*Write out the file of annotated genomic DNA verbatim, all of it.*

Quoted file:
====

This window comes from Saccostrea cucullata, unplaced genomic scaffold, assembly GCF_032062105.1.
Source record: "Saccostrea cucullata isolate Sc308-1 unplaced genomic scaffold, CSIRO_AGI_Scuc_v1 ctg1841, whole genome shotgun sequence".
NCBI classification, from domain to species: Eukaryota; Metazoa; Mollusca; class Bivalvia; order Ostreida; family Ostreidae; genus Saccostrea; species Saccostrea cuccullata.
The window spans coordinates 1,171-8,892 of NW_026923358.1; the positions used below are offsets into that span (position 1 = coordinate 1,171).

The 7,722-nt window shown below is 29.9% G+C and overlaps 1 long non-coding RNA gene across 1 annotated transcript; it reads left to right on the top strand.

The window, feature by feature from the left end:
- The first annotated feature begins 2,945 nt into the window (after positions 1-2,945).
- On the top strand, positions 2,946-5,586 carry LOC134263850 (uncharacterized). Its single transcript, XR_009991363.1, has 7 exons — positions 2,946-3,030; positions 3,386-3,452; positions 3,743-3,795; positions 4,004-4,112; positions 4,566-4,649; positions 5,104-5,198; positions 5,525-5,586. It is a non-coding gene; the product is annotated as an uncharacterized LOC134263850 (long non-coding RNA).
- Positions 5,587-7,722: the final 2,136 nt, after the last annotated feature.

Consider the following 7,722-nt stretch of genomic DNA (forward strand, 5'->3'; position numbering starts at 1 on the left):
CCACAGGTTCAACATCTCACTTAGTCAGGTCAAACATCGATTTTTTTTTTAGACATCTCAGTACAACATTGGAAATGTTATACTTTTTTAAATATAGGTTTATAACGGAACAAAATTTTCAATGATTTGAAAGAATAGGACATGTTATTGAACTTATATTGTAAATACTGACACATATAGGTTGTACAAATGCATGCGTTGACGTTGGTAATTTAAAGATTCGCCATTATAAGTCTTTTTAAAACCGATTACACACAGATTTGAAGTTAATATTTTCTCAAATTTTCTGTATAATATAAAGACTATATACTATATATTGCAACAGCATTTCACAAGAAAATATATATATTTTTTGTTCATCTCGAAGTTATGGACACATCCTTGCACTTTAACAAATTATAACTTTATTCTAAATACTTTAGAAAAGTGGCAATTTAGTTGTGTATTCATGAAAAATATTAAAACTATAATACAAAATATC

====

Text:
This window comes from Saccostrea cucullata, unplaced genomic scaffold, assembly GCF_032062105.1.
Source record: "Saccostrea cucullata isolate Sc308-1 unplaced genomic scaffold, CSIRO_AGI_Scuc_v1 ctg1841, whole genome shotgun sequence".
NCBI classification, from domain to species: Eukaryota; Metazoa; Mollusca; class Bivalvia; order Ostreida; family Ostreidae; genus Saccostrea; species Saccostrea cuccullata.
The window spans coordinates 1,171-8,892 of NW_026923358.1; the positions used below are offsets into that span (position 1 = coordinate 1,171).

The 7,722-nt window shown below is 29.9% G+C and overlaps 1 long non-coding RNA gene across 1 annotated transcript; it reads left to right on the top strand.

The window, feature by feature from the left end:
- The first annotated feature begins 2,945 nt into the window (after positions 1-2,945).
- On the top strand, positions 2,946-5,586 carry LOC134263850 (uncharacterized). Its single transcript, XR_009991363.1, has 7 exons — positions 2,946-3,030; positions 3,386-3,452; positions 3,743-3,795; positions 4,004-4,112; positions 4,566-4,649; positions 5,104-5,198; positions 5,525-5,586. It is a non-coding gene; the product is annotated as an uncharacterized LOC134263850 (long non-coding RNA).
- Positions 5,587-7,722: the final 2,136 nt, after the last annotated feature.

Consider the following 7,722-nt stretch of genomic DNA (forward strand, 5'->3'; position numbering starts at 1 on the left):
CCACAGGTTCAACATCTCACTTAGTCAGGTCAAACATCGATTTTTTTTTTAGACATCTCAGTACAACATTGGAAATGTTATACTTTTTTAAATATAGGTTTATAACGGAACAAAATTTTCAATGATTTGAAAGAATAGGACATGTTATTGAACTTATATTGTAAATACTGACACATATAGGTTGTACAAATGCATGCGTTGACGTTGGTAATTTAAAGATTCGCCATTATAAGTCTTTTTAAAACCGATTACACACAGATTTGAAGTTAATATTTTCTCAAATTTTCTGTATAATATAAAGACTATATACTATATATTGCAACAGCATTTCACAAGAAAATATATATATTTTTTGTTCATCTCGAAGTTATGGACACATCCTTGCACTTTAACAAATTATAACTTTATTCTAAATACTTTAGAAAAGTGGCAATTTAGTTGTGTATTCATGAAAAATATTAAAACTATAATACAAAATATC